28353 - History of Christianity (1) (LM)

Course Unit Page


This teaching activity contributes to the achievement of the Sustainable Development Goals of the UN 2030 Agenda.

No poverty Quality education

Academic Year 2021/2022

Learning outcomes

The main purpose of this class is to let students get familiar with sources interpretation processes and with the history of christianity in a diachronical perspective. Students will understand the role played by christianity in the cultural history and its position among other religions.

Course contents

True and false gnosis: ancient philosophy and Christology

The course aims to present the development of certain decisive moments in Christology that revolve around the problem of deus patiens. Examination will begin from the context of ancient and late-ancient philosophy with particular attention on the figure of Clement of Alexandria. Indeed, Clement is a paradigmatic case study for the issue that the course aims to investigate.

The following topics will be examined throughout the lessons:

  • The spread of knowledge in antiquity
  • The Alexandrine context between II and III A.C.
  • The development of Christology
  • Gnosticism and its “logic”
  • Clement of Alexandria: his thought and “philosophy”


Syllabus for attending students 

Students who attend at least 75% of the lessons are considered to be attending.

Attending students shall study:

  • One text chosen from:

    Quis dives salvetur: Quale ricco si salverà, ed. Bianco M. G., Città Nuova, Rome 1999.

    Il Protrettico, ed. Migliore F., «Collana Testi Patristici» 179, Città Nuova, Rome 2004.

    Il Pedagogo, ed. Tessore D., «Collana Testi Patristici» 181, Città Nuova, Rome 2005.

    M. Simonetti, Testi gnostici in lingua greca e latina, Mondadori–Fondazione Lorenzo Valla, Milan 2009.

  • The following essays:

    Rizzi M., Introduzione, in Clemente di Alessandria. Stromati. Note di vera filosofia, ed. Pini G. - Rizzi M., Milan 2006, pp. VII-LXXXI;

    M. Rizzi, Il luogo della mistica in Clemente Alessandrino, in L’anti-Babele. Sulla mistica degli antichi e dei moderni, ed. I. Adinolfi – G. Gaeta – A. Lavagetto, Genoa 2017,pp. 117-128.

    D. Dainese, IlProtrettico ai greci di Clemente Alessandrino. Una proposta di contestualizzazione, in Adamantius16 (2010), pp. 256-285.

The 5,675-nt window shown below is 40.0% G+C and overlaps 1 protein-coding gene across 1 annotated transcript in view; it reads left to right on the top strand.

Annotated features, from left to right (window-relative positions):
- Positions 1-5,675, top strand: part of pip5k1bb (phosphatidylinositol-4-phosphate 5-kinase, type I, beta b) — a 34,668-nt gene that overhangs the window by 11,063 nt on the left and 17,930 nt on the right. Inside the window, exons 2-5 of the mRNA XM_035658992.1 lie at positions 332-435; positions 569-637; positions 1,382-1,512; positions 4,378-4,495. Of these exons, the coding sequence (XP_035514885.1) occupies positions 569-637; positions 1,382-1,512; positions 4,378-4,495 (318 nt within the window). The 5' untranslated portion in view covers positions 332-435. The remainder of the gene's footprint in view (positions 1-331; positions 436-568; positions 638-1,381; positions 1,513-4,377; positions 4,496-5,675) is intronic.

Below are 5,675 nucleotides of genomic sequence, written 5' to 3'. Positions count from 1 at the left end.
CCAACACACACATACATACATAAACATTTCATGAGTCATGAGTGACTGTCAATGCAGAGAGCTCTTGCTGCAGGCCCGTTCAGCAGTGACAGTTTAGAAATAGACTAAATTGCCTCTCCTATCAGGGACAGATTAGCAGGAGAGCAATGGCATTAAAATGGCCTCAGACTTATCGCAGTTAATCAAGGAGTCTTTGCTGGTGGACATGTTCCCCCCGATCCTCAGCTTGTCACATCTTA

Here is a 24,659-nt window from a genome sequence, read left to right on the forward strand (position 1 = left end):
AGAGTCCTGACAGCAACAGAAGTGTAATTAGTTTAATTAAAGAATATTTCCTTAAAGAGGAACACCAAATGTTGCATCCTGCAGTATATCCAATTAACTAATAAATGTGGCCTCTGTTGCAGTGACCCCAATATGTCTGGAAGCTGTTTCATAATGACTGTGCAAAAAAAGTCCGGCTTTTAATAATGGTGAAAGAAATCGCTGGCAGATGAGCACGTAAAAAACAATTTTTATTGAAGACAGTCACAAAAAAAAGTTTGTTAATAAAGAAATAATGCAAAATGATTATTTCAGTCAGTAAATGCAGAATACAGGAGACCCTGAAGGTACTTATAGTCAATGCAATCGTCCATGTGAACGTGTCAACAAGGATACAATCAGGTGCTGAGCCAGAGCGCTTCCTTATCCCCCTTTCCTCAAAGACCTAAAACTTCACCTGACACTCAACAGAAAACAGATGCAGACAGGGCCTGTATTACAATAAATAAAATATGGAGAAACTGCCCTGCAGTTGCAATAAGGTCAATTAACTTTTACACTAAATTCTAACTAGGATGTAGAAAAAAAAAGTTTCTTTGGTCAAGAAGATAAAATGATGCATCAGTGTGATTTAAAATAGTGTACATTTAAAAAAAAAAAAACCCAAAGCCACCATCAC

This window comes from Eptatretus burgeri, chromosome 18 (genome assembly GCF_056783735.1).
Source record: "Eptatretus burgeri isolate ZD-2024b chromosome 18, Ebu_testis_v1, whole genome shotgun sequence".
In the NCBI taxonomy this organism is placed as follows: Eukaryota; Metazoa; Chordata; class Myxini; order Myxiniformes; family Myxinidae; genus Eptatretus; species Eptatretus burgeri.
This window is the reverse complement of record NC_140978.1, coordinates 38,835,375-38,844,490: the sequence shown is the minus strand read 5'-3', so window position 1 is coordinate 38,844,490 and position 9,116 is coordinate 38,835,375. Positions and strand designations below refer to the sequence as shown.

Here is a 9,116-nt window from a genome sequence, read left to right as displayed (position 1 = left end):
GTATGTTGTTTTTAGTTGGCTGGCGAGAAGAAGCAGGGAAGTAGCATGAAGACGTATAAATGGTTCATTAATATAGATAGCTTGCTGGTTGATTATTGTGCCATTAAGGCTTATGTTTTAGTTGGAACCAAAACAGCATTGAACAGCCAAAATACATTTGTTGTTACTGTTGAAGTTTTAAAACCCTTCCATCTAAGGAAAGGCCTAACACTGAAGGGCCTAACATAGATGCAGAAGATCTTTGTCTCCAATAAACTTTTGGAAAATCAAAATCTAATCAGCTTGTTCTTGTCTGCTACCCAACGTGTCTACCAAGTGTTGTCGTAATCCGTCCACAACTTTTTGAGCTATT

Dainese D., La femminilità del Padre. Note a margine di Q.d.s. 36-37, in Jahrbuch für Antike und Christentum, in Jahrbuch für Antike und Christentum 56 (2013), pp. 40-50;

  • A. Magris,La logica del pensiero gnostico, Brescia 1997.

Non-attending students shall also study D. Dainese, Passibilità divina, Rome 2012.


Teaching methods

Lecture; historical-critical analysis of primary sources. Attendance is not necessary, but attendance will be helpful in assimilating the content that will later be the subject of examination (written or oral, cf. “assessment methods” section).

Assessment methods

As already mentioned, only students who attend at least 75% of the lessons are considered to be attending. Nevertheless, attendance/not to the class will not affect the exam (except for the bibliography differences see section "readings/bibliography" above). 

Students will have two exam possibilities: either the classic oral exam or an essay of 20 pages written in Italian.

The oral examination will be based on the reading/comments of the sources and on the critical literature and cannot be divided into two successive times. Assessment will be carried out on both the capacity to read ancient texts (also in Italian translation) and specific knowledge of the history of Christianity. Students will be called upon to prove their mastery of specific vocabulary and the knowledge of diachronic data (dates and historical events). The following are examples of potential questions (to be understood as merely a general allusion to a much broader spectrum of questions): “Read and comment the following passage”, “Who was Clement of Alexandria?”, “What are the main features of the mystical theology in Early Christianity?”

The use of notes, books, dictionaries is not allowed during the exam.

Candidates will be interviewed according to the enrollment list of the app "Almaesami".

In terms of the essay, students who opt for this solution must consider that it involves a 20-page paper that must be written in Italian. It must regard one of the issues of the course or a historiographic problem raised during the lessons. In this case, a more specific bibliography will be indicated. The paper must be sent at least one week before the exam.

Assessment scale:

Excellent (with possibility attribution of honors in the case of originality), i.e. 30 and 30L: the attainment of an organic vision of the issues presented during the lessons and their critical use that demonstrates a mastery of content and technical vocabulary.

Average, i.e. 25-29: Mnemonic knowledge and only partially accurate use of technical vocabulary.

Sufficient, i.e. 18-24: Minimal knowledge of the issues (dates and names), without serious errors.

Insufficient: absence of minimum requirements of ‘sufficient’ assessment.

Teaching tools

Multimedia materials (iconographic sources) and lesson notes

Office hours

See the website of Davide Dainese